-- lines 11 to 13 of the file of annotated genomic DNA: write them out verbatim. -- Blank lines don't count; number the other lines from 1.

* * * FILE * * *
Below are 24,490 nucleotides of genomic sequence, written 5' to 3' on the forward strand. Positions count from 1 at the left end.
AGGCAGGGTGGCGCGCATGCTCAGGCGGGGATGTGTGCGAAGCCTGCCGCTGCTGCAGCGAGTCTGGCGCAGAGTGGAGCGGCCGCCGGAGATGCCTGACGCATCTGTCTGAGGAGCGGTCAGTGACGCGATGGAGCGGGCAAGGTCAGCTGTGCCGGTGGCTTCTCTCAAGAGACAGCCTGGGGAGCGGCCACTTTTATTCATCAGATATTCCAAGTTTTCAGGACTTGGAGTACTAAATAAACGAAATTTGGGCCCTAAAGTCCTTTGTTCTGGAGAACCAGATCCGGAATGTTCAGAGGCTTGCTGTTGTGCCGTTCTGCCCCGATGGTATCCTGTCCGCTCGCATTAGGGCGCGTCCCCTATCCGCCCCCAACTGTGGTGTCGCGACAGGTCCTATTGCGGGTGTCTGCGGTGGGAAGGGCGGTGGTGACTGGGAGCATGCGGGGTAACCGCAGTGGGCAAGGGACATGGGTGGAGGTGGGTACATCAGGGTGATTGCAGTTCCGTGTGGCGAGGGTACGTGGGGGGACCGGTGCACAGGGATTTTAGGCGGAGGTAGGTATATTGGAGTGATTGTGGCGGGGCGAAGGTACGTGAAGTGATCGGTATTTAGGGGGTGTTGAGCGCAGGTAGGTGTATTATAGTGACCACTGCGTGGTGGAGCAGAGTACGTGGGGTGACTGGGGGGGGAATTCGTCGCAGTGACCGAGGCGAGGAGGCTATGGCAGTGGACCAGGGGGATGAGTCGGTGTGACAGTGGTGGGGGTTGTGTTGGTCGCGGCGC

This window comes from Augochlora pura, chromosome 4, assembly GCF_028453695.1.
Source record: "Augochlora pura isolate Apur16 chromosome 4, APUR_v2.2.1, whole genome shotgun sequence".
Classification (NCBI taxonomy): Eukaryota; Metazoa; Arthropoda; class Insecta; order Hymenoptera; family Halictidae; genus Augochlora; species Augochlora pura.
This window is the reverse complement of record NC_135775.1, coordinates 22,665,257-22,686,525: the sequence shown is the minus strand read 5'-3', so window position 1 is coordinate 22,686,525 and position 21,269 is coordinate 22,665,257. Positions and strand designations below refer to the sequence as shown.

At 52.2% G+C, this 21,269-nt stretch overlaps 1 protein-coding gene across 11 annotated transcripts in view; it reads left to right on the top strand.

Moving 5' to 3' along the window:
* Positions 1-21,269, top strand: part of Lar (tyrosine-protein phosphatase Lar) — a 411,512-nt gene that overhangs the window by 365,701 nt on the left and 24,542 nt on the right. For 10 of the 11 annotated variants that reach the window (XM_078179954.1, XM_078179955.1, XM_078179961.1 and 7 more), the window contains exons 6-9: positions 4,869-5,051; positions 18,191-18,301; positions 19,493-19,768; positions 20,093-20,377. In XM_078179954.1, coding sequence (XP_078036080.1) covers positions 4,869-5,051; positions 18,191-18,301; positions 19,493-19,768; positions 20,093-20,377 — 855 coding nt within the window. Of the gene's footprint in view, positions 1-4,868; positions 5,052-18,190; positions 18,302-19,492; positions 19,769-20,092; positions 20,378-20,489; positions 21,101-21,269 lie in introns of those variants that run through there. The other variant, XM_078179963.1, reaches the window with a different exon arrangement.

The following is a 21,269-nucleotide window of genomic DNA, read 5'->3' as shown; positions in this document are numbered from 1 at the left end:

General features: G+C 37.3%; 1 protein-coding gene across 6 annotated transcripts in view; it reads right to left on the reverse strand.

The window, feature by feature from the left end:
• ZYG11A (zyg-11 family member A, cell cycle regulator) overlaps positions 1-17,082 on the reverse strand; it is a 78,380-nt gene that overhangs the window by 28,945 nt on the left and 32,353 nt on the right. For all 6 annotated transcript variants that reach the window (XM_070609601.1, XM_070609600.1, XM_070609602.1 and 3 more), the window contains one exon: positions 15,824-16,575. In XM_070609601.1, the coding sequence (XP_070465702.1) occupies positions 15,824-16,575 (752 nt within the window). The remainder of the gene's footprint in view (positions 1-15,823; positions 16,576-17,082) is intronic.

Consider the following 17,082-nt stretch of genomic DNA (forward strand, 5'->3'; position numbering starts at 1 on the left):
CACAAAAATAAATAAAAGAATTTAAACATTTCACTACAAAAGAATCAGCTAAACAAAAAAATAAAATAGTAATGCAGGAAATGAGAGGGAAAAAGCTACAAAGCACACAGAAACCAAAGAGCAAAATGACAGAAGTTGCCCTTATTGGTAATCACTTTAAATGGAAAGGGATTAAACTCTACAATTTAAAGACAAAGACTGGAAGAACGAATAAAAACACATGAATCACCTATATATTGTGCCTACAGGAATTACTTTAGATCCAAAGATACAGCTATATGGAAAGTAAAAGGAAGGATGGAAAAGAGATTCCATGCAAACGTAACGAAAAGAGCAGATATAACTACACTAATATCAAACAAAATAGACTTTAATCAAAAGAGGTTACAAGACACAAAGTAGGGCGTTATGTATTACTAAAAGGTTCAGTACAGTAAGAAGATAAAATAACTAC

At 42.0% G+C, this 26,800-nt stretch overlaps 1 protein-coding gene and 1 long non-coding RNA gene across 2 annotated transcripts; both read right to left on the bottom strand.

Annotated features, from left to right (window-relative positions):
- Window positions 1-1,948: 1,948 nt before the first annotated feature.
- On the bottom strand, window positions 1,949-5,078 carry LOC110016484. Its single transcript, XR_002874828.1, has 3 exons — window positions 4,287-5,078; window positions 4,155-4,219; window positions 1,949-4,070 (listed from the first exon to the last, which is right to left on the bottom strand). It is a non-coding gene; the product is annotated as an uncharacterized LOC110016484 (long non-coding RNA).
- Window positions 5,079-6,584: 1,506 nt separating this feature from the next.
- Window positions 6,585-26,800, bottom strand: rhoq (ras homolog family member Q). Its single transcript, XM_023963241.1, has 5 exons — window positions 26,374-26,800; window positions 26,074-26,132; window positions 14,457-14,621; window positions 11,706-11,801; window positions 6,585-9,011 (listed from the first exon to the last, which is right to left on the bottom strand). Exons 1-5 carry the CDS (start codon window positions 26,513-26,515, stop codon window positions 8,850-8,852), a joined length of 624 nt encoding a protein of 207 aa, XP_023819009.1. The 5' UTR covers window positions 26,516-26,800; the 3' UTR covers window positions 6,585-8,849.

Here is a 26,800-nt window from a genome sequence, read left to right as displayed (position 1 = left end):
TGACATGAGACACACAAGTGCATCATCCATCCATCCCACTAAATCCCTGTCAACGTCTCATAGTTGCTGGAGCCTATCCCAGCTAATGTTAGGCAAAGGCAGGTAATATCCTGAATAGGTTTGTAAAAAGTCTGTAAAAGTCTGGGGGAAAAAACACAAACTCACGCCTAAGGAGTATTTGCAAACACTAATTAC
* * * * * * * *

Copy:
General features: G+C 37.3%; 1 protein-coding gene across 6 annotated transcripts in view; it reads right to left on the reverse strand.

The window, feature by feature from the left end:
• ZYG11A (zyg-11 family member A, cell cycle regulator) overlaps positions 1-17,082 on the reverse strand; it is a 78,380-nt gene that overhangs the window by 28,945 nt on the left and 32,353 nt on the right. For all 6 annotated transcript variants that reach the window (XM_070609601.1, XM_070609600.1, XM_070609602.1 and 3 more), the window contains one exon: positions 15,824-16,575. In XM_070609601.1, the coding sequence (XP_070465702.1) occupies positions 15,824-16,575 (752 nt within the window). The remainder of the gene's footprint in view (positions 1-15,823; positions 16,576-17,082) is intronic.